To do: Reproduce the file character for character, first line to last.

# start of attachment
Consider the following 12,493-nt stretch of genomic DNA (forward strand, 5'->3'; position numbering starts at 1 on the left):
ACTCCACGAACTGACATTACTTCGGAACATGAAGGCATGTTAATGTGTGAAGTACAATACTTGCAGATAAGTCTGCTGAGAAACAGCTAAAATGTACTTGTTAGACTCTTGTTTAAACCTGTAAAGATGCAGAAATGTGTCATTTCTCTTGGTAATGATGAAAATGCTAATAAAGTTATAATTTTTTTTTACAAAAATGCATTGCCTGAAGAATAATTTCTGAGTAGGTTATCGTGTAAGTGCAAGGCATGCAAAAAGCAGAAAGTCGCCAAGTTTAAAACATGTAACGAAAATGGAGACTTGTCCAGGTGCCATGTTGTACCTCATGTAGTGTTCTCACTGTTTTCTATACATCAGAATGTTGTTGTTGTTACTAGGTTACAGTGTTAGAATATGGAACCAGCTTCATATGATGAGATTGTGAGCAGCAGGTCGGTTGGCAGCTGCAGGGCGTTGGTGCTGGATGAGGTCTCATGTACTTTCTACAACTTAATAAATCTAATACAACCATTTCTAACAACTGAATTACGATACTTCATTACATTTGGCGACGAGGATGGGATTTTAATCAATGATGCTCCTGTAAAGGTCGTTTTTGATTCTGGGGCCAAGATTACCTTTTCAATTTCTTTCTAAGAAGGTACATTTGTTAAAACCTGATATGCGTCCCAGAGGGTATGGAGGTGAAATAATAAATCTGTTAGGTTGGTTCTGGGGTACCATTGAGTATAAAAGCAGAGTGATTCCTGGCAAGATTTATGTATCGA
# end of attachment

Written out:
Consider the following 12,493-nt stretch of genomic DNA (forward strand, 5'->3'; position numbering starts at 1 on the left):
ACTCCACGAACTGACATTACTTCGGAACATGAAGGCATGTTAATGTGTGAAGTACAATACTTGCAGATAAGTCTGCTGAGAAACAGCTAAAATGTACTTGTTAGACTCTTGTTTAAACCTGTAAAGATGCAGAAATGTGTCATTTCTCTTGGTAATGATGAAAATGCTAATAAAGTTATAATTTTTTTTTACAAAAATGCATTGCCTGAAGAATAATTTCTGAGTAGGTTATCGTGTAAGTGCAAGGCATGCAAAAAGCAGAAAGTCGCCAAGTTTAAAACATGTAACGAAAATGGAGACTTGTCCAGGTGCCATGTTGTACCTCATGTAGTGTTCTCACTGTTTTCTATACATCAGAATGTTGTTGTTGTTACTAGGTTACAGTGTTAGAATATGGAACCAGCTTCATATGATGAGATTGTGAGCAGCAGGTCGGTTGGCAGCTGCAGGGCGTTGGTGCTGGATGAGGTCTCATGTACTTTCTACAACTTAATAAATCTAATACAACCATTTCTAACAACTGAATTACGATACTTCATTACATTTGGCGACGAGGATGGGATTTTAATCAATGATGCTCCTGTAAAGGTCGTTTTTGATTCTGGGGCCAAGATTACCTTTTCAATTTCTTTCTAAGAAGGTACATTTGTTAAAACCTGATATGCGTCCCAGAGGGTATGGAGGTGAAATAATAAATCTGTTAGGTTGGTTCTGGGGTACCATTGAGTATAAAAGCAGAGTGATTCCTGGCAAGATTTATGTATCGA